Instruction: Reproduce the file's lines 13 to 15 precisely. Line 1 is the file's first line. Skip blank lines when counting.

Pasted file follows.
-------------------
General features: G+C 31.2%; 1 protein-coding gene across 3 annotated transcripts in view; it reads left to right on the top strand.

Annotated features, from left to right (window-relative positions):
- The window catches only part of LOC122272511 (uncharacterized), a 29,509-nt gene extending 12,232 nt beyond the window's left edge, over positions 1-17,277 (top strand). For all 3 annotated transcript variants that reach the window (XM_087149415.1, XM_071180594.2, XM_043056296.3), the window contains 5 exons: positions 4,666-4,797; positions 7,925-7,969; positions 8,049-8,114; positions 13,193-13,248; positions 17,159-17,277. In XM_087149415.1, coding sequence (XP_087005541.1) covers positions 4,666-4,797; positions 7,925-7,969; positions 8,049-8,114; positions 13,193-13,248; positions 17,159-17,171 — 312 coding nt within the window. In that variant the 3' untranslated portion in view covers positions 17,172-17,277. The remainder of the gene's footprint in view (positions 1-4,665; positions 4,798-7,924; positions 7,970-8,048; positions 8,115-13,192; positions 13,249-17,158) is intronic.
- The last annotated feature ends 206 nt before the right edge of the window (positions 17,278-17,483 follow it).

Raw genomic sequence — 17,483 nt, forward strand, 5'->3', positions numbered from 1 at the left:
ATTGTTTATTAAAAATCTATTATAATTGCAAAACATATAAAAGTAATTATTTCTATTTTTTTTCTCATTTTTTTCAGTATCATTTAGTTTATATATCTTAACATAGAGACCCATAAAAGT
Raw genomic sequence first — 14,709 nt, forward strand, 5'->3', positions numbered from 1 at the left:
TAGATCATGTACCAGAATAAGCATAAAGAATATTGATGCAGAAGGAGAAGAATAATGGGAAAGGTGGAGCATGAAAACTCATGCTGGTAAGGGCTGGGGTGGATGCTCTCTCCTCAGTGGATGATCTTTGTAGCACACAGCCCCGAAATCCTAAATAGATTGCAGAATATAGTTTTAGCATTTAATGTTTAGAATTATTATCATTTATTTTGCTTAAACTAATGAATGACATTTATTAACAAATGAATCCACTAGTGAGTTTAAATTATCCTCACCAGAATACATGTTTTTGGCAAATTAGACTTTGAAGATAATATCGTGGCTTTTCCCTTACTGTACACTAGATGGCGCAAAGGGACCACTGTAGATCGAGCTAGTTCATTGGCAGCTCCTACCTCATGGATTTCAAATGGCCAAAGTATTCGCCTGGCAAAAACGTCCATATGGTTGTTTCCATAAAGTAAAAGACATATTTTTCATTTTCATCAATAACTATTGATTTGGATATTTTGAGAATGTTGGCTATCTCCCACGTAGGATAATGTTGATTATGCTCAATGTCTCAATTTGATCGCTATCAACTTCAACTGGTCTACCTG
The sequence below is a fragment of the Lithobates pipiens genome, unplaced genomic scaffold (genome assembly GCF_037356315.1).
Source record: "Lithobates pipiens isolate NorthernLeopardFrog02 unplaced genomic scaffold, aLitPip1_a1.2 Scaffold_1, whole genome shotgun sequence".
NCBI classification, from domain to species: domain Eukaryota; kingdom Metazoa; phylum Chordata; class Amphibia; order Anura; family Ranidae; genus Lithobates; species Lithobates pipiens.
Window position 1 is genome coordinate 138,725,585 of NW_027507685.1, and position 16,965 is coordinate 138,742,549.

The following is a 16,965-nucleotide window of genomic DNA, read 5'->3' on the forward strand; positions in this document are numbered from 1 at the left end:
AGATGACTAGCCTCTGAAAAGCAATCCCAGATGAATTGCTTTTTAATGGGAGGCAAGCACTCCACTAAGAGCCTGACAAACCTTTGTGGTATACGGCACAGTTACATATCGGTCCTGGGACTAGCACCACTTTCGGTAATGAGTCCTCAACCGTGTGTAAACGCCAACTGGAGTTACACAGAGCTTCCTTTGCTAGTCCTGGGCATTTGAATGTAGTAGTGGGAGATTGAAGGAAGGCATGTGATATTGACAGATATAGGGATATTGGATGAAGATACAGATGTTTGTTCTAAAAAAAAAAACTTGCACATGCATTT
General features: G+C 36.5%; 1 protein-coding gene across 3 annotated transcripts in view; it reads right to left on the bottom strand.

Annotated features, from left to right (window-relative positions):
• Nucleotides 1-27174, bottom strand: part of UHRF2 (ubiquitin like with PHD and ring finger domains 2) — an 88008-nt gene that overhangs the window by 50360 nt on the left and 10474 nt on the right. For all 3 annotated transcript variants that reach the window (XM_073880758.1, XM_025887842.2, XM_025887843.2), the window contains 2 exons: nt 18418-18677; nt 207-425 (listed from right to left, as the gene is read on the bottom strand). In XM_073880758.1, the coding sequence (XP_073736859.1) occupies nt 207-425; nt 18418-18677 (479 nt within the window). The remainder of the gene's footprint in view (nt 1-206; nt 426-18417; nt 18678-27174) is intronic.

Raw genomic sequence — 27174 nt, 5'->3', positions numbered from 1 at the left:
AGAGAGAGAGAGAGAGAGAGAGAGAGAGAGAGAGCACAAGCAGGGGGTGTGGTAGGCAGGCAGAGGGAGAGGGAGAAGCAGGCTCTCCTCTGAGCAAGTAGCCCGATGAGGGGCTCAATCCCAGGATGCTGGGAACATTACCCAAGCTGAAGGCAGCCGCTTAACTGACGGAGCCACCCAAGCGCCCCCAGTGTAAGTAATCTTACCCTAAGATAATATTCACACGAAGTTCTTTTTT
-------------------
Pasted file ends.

The following is a 16,965-nucleotide window of genomic DNA, read 5'->3' on the forward strand; positions in this document are numbered from 1 at the left end:
AGATGACTAGCCTCTGAAAAGCAATCCCAGATGAATTGCTTTTTAATGGGAGGCAAGCACTCCACTAAGAGCCTGACAAACCTTTGTGGTATACGGCACAGTTACATATCGGTCCTGGGACTAGCACCACTTTCGGTAATGAGTCCTCAACCGTGTGTAAACGCCAACTGGAGTTACACAGAGCTTCCTTTGCTAGTCCTGGGCATTTGAATGTAGTAGTGGGAGATTGAAGGAAGGCATGTGATATTGACAGATATAGGGATATTGGATGAAGATACAGATGTTTGTTCTAAAAAAAAAAACTTGCACATGCATTT
General features: G+C 36.5%; 1 protein-coding gene across 3 annotated transcripts in view; it reads right to left on the bottom strand.